A career in the spotlight

Lindsey Chapman with Hugh Fearnley-Whittingstall

Since completing her degree, Lindsey Chapman (BA Drama and Theatre Arts, 2005) has had an exciting career as a performer and most recently a presenter for the BBC. She speaks to Old JoE about her time at University and how it helped prepare her for a career in the media industry.

After completing her degree, Lindsey trained as an actor and toured with various theatre productions around the country before becoming a presenter for radio and television programmes. Most recently, she has presented Winterwatch Unsprung with Chris Packman on BBC Two and the BBC Red Button.

We sat down with her to discuss her time at the University and how it helped her in her exciting career…

‘I choose to study Drama because I really liked acting and performing at secondary school. I had other interests but nothing quite gave me the same buzz as being on stage. I specifically choose Birmingham because it was at the top of the league tables and the course offered a good balance of academic and practical training.

‘I had a brilliant time at University. I lived in Mason Hall in first year and had a great group of friends that I still know now. I loved my course and how varied it was. We studied a range of disciplines from Brecht to Alexander Technique to stage management. I was able to specialise in Shakespeare in my final year and do things like go to the Edinburgh Fringe Festival with my Guild society.

‘Every time I go past the University on the train, I feel nostalgic. I miss the feeling on campus - that sense of community.

‘My three years at Birmingham set me up for a career in performance and media. You have to be creative and versatile to survive and my degree really prepared me for this. I got to do a mixture of both scripted and improvised work and the variety of modules on the course was really good. In terms of presenting, the improvisation side of the course really helped in my current role; I do a lot of live broadcasting so I have to think quickly on my feet, listen to talkback and remember large chunks of information.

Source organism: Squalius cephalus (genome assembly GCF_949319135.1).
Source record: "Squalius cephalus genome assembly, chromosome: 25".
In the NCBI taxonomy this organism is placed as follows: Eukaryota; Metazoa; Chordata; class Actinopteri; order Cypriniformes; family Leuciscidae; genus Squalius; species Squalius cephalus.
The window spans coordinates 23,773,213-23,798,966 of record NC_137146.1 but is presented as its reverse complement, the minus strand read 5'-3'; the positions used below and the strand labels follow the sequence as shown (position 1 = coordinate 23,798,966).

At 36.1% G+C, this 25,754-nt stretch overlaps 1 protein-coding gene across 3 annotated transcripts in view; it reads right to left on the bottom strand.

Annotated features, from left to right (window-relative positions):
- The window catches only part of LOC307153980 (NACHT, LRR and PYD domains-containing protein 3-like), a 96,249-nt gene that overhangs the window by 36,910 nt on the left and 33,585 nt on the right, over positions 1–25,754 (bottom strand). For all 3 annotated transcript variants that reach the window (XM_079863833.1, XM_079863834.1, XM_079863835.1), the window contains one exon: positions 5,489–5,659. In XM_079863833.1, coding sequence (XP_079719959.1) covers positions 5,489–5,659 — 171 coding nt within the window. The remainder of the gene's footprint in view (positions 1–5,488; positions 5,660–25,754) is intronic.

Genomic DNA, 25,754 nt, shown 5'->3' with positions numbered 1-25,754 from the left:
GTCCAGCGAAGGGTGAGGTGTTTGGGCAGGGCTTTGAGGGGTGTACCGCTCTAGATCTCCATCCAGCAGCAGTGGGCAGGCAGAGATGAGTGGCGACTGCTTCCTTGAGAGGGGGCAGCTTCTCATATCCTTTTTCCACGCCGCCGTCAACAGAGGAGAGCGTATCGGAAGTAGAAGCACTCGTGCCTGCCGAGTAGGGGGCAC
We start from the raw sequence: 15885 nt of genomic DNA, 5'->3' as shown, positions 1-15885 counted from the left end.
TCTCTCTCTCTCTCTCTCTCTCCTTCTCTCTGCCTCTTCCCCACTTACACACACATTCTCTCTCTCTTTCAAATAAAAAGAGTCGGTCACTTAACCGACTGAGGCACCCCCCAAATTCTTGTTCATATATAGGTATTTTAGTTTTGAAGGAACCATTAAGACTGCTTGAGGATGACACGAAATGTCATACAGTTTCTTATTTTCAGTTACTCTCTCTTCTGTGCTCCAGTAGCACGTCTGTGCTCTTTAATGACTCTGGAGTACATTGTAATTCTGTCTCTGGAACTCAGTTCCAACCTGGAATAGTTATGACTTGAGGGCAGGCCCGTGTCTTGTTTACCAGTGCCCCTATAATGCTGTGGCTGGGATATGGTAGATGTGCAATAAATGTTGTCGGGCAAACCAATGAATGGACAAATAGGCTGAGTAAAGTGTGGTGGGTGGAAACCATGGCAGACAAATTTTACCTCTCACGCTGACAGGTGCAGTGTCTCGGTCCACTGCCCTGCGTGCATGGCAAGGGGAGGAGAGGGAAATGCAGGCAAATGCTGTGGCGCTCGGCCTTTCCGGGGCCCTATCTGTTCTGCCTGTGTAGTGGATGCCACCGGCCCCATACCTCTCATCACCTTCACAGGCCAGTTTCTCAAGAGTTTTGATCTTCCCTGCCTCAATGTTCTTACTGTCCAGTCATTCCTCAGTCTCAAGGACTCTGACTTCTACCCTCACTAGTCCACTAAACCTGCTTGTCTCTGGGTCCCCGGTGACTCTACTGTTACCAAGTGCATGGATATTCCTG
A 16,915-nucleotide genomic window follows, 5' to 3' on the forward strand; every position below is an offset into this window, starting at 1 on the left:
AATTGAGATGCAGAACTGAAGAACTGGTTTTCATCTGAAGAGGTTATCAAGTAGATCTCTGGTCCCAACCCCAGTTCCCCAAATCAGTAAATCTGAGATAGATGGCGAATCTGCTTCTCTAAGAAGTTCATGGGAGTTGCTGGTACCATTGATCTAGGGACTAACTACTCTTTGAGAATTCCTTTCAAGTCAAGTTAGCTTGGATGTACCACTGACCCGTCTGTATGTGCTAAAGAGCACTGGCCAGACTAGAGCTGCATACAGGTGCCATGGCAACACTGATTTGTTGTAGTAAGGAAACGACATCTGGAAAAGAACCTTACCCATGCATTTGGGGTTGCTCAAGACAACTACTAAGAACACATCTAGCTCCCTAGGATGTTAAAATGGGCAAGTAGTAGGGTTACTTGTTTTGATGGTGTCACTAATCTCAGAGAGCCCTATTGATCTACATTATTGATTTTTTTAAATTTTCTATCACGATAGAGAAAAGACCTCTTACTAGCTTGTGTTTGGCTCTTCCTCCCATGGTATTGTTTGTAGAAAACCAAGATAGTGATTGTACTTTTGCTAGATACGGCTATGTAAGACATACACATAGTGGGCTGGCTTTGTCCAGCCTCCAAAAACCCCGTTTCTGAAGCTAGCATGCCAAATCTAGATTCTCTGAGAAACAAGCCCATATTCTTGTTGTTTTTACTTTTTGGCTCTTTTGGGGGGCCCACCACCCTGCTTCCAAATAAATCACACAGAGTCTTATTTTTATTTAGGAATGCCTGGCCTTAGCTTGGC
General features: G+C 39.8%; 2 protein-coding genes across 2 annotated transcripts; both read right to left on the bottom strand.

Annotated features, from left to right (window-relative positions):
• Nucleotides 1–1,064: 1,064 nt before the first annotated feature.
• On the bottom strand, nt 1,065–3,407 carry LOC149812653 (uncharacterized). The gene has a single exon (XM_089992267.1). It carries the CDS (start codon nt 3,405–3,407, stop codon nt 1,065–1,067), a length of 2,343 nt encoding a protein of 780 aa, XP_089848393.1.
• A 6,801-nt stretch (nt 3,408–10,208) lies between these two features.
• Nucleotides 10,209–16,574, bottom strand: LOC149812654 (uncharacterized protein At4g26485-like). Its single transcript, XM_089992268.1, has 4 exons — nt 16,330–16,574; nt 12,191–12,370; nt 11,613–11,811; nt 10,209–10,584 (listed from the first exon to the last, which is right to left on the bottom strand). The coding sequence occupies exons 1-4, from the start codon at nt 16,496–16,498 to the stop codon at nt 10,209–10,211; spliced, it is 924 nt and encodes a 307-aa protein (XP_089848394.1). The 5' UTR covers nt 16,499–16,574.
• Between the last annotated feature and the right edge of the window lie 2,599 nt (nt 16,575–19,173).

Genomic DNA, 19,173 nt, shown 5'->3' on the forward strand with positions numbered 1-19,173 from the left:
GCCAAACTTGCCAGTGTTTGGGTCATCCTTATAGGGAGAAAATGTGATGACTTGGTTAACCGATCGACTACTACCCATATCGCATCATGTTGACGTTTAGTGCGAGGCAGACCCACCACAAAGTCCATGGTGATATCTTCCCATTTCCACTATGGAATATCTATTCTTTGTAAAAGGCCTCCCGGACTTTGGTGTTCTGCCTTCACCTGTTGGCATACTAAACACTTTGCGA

‘My advice for people looking to work in the media industry would be you need to be versatile, enthusiastic, and a great communicator. Go out and meet people, get as much experience as you can - which may mean doing things unpaid to start with! It’s going to be hard at times but you have to stick with it and at some point, an opportunity will arise.

‘For example, I produced and presented my own TV pilot for BBC CBeebies about getting young people outdoors. Along with my experience on 5live and Sky Sports, my pilot idea led to me being offered the role of Roving Reporter on BBC Autumnwatch.

‘Working in TV is fascinating. Last summer I worked on a BBC One series called Big Blue UK which I presented with Hugh Fearnley-Whittingstall. Whilst filming a piece for the show about tagging gannets with the Alderney Wildlife Trust, I remember having to jump from a small rib boat on to a rock in the middle of the sea which was filled with thousands of nesting gannets. Northern gannets are Britain’s largest sea bird, they’re beautiful but also hugely impressive, with a wingspan of up to 180cm. It was one of the most magical experiences of my career, to be there in the middle of the English Channel on a rock with these incredible birds, but I also remember that it really stank - an overwhelmingly strong smell of sea salt, bird poo and fish, that didn’t leave my shoes or trousers for a long time!’